Gary Blaise Early Keyboard Instruments
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  I would make the pipes and all else of wood, I reckoned, as I do not have a metalworking shop; and square they would be as well, as my woodworking tools are designed to make things which are basically squarish in nature, not roundish. Some test pipes seemed prudent. With an old wooden recorder as my model, I performed a recorder autopsy in an attempt to force the secret of its marvelous tone. Then, like the cubist carpenter, I set to work translating its cylindrical air column into a square format; for it is primarily the shape of the air column that determines the sound of a pipe and not the material. Though the sound of my first few pipes was perfectly hideous, I found it nonetheless gratifying to see how the wooden pipes could be put together and make a sound in just a few hours compared to the stringed keyboard instruments which I had been making for so many years. I was also impressed by how quickly one could develop a relationship with the principles involved in pipe making simply by adjusting the tone-producing components of the mouth and altering the wind pressure. The effects of scaling could be gleaned simply by shortening the pipe and the tonal effects of width-to-depth pipe ratios could be heard by simply ripping the pipe along it's length and re-gluing. None of this was remotely possibly with the stringed keyboards. As my academically oriented colleagues had no idea how I was entertaining myself these days, "What the hey", I thought, "the empirical approach is fun!"

Undaunted by bad sound and medieval thinking, I made a little portatif entirely out of wood. It was . . . unsuccessful. (Oh, what a surprise.) The same endeavor turned out much better when I simply copied the 4' recorder consort stop from the famous 1608 organ Esaias Compenius, all 27 stops of which are made of wood2. The success of this second instrument has encouraged the present work in progress, a 7-stop instrument whose 5 completed stops have, thus far, proven very successful (although it is always better for others to decide these things).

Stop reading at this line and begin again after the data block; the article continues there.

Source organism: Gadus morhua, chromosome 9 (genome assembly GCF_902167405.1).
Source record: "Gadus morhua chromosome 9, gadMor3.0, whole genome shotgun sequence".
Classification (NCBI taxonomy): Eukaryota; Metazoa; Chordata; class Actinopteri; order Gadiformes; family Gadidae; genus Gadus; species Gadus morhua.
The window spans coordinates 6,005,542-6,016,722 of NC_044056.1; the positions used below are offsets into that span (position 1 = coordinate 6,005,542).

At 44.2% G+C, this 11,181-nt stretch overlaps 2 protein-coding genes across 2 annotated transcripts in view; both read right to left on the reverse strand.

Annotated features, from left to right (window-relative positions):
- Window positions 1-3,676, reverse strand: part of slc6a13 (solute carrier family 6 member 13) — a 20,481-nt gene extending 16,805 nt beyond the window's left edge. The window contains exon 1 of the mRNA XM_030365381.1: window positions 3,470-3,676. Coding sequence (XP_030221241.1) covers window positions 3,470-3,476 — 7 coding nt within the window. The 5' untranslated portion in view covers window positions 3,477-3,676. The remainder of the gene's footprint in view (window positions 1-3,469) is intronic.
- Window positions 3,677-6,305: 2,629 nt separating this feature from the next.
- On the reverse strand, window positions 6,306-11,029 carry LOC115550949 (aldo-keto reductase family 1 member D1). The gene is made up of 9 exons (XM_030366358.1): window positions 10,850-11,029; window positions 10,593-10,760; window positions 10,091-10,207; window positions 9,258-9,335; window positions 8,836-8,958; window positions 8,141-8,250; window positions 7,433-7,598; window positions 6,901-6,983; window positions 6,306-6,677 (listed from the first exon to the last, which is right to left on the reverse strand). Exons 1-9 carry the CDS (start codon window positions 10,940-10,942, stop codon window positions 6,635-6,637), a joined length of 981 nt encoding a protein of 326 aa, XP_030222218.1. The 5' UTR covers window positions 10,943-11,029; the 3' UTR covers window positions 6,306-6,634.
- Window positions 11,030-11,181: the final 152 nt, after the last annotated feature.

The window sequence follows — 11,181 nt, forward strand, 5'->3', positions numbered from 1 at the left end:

From the beginning, the wind for these instruments has been supplied non-electrically and entirely by the player. Originally, I figured it would be easier to build a hand-raised wind system rather than wait for an electric one to arrive from some orgel supplyhaus far, far away. And so, blissfully protected from my own ignorance, I built one. Though it was immensely more difficult than I had expected, I soon became completely fascinated with these foot-pumped systems and couldn't imagine the organ any other way. In fact, I would say, winding has become the focal point of the whole endeavor as well as itíŽs most challenging aspect. The degree of care required to make certain kinds of things seems to increase with the simplicity of their design and the wind system is an excellent example of just such a thing. I find it is far more difficult to build a successful wind system than to make the pipes or even a windchest or keyboard. Also, I'm used to making things that get glued together and stay put. Bellows move around a lot and fold up; and they need to do so quietly to be fun. It's more like a big sewing project for which I have less talent. Like the instrument itself, the wind system is made entirely of wood with just the requisite bits of leather.

2.The Compenius Organ, 1612, now in Fredriksborg Castle, Denmark (Recording by Harald Vogel, Organa Records ORA 3002)

 
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